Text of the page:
SAHA Enhances Synaptic Function and Plasticity in Vitro but Has Limited Brain Availability in Vivo and Does Not Impact Cognition.

SAHA Enhances Synaptic Function and Plasticity In Vitro but Has Limited Brain Availability In Vivo and Does Not Impact Cognition.

PLoS One. 2013; 8(7): e69964
Hanson JE, La H, Plise E, Chen YH, Ding X, Hanania T, Sabath EV, Alexandrov V, Brunner D, Leahy E, Steiner P, Liu L, Scearce-Levie K, Zhou Q

Suberoylanilide hydroxamic acid (SAHA) is an inhibitor of histone deacetylases (HDACs) used for the treatment of cutaneous T cell lymphoma (CTCL) and under consideration for other indications. In vivo studies suggest reducing HDAC function can enhance synaptic function and memory, raising the possibility that SAHA treatment could have neurological benefits. We first examined the impacts of SAHA on synaptic function in vitro using rat organotypic hippocampal brain slices. Following several days of SAHA treatment, basal excitatory but not inhibitory synaptic function was enhanced. Presynaptic release probability and intrinsic neuronal excitability were unaffected suggesting SAHA treatment selectively enhanced postsynaptic excitatory function. In addition, long-term potentiation (LTP) of excitatory synapses was augmented, while long-term depression (LTD) was impaired in SAHA treated slices. Despite the in vitro synaptic enhancements, in vivo SAHA treatment did not rescue memory deficits in the Tg2576 mouse model of Alzheimer’s disease (AD). Along with the lack of behavioral impact, pharmacokinetic analysis indicated poor brain availability of SAHA. Broader assessment of in vivo SAHA treatment using high-content phenotypic characterization of C57Bl6 mice failed to demonstrate significant behavioral effects of up to 150 mg/kg SAHA following either acute or chronic injections. Potentially explaining the low brain exposure and lack of behavioral impacts, SAHA was found to be a substrate of the blood brain barrier (BBB) efflux transporters Pgp and Bcrp1. Thus while our in vitro data show that HDAC inhibition can enhance excitatory synaptic strength and potentiation, our in vivo data suggests limited brain availability may contribute to the lack of behavioral impact of SAHA following peripheral delivery. These results do not predict CNS effects of SAHA during clinical use and also emphasize the importance of analyzing brain drug levels when interpreting preclinical behavioral pharmacology. HubMed – depression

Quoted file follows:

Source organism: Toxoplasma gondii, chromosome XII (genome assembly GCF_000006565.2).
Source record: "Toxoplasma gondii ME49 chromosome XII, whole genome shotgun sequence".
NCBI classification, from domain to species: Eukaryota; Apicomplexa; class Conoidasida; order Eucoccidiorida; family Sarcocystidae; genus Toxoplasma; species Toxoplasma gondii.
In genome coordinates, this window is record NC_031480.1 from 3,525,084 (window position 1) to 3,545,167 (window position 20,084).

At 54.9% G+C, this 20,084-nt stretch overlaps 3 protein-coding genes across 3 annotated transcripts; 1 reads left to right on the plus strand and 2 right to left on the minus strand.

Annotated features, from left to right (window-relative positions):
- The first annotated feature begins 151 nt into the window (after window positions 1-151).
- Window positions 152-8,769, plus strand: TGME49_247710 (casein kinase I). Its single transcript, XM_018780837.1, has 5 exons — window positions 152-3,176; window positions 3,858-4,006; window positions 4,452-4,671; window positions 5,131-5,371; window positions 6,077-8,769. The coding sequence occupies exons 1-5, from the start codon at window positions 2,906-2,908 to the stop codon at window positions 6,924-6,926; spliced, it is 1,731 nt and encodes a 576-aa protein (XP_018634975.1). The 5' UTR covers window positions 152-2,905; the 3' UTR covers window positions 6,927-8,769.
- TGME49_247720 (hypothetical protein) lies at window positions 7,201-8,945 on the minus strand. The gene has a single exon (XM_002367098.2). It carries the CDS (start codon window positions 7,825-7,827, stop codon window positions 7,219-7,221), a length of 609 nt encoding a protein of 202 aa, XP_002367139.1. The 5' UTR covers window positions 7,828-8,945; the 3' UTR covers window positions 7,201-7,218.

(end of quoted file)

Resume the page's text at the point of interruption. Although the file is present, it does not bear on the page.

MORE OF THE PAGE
Electroconvulsive therapy induces neurogenesis in frontal rat brain areas.

PLoS One. 2013; 8(7): e69869
Inta D, Lima-Ojeda JM, Lau T, Tang W, Dormann C, Sprengel R, Schloss P, Sartorius A, Meyer-Lindenberg A, Gass P

Electroconvulsive therapy (ECT) is an effective therapy for several psychiatric disorders, including severe major depression, mania and certain forms of schizophrenia. It had been proposed that ECT acts by modulating local plasticity via the stimulation of neurogenesis. In fact, among antidepressant therapies, ECT is the most robust enhancer of neurogenesis in the hippocampus of rodents and non-human primates. The existence of ECT-triggered neurogenesis in other brain areas, particularly in those adjacent to the other main locus of neurogenesis, the subventricular zone (SVZ), had so far remained unknown. Here we show that ECT also strongly enhances neurogenesis in frontal brain areas, especially in the rostro-medial striatum, generating specific, small-size calretinin-positive interneurons. We provide here the first evidence that ECT stimulates neurogenesis in areas outside the hippocampus. Our data may open research possibilities that focus on the plastic changes induced by ECT in frontal limbic circuitry. HubMed – depression

Presence and significant determinants of cognitive impairment in a large sample of patients with multiple sclerosis.

PLoS One. 2013; 8(7): e69820
Borghi M, Cavallo M, Carletto S, Ostacoli L, Zuffranieri M, Picci RL, Scavelli F, Johnston H, Furlan PM, Bertolotto A, Malucchi S

To investigate the presence and the nature of cognitive impairment in a large sample of patients with Multiple Sclerosis (MS), and to identify clinical and demographic determinants of cognitive impairment in MS.303 patients with MS and 279 healthy controls were administered the Brief Repeatable Battery of Neuropsychological tests (BRB-N); measures of pre-morbid verbal competence and neuropsychiatric measures were also administered.Patients and healthy controls were matched for age, gender, education and pre-morbid verbal Intelligence Quotient. Patients presenting with cognitive impairment were 108/303 (35.6%). In the overall group of participants, the significant predictors of the most sensitive BRB-N scores were: presence of MS, age, education, and Vocabulary. The significant predictors when considering MS patients only were: course of MS, age, education, vocabulary, and depression. Using logistic regression analyses, significant determinants of the presence of cognitive impairment in relapsing-remitting MS patients were: duration of illness (OR?=?1.053, 95% CI?=?1.010-1.097, p?=?0.015), Expanded Disability Status Scale score (OR?=?1.247, 95% CI?=?1.024-1.517, p?=?0.028), and vocabulary (OR?=?0.960, 95% CI?=?0.936-0.984, p?=?0.001), while in the smaller group of progressive MS patients these predictors did not play a significant role in determining the cognitive outcome.Our results corroborate the evidence about the presence and the nature of cognitive impairment in a large sample of patients with MS. Furthermore, our findings identify significant clinical and demographic determinants of cognitive impairment in a large sample of MS patients for the first time. Implications for further research and clinical practice were discussed. HubMed – depression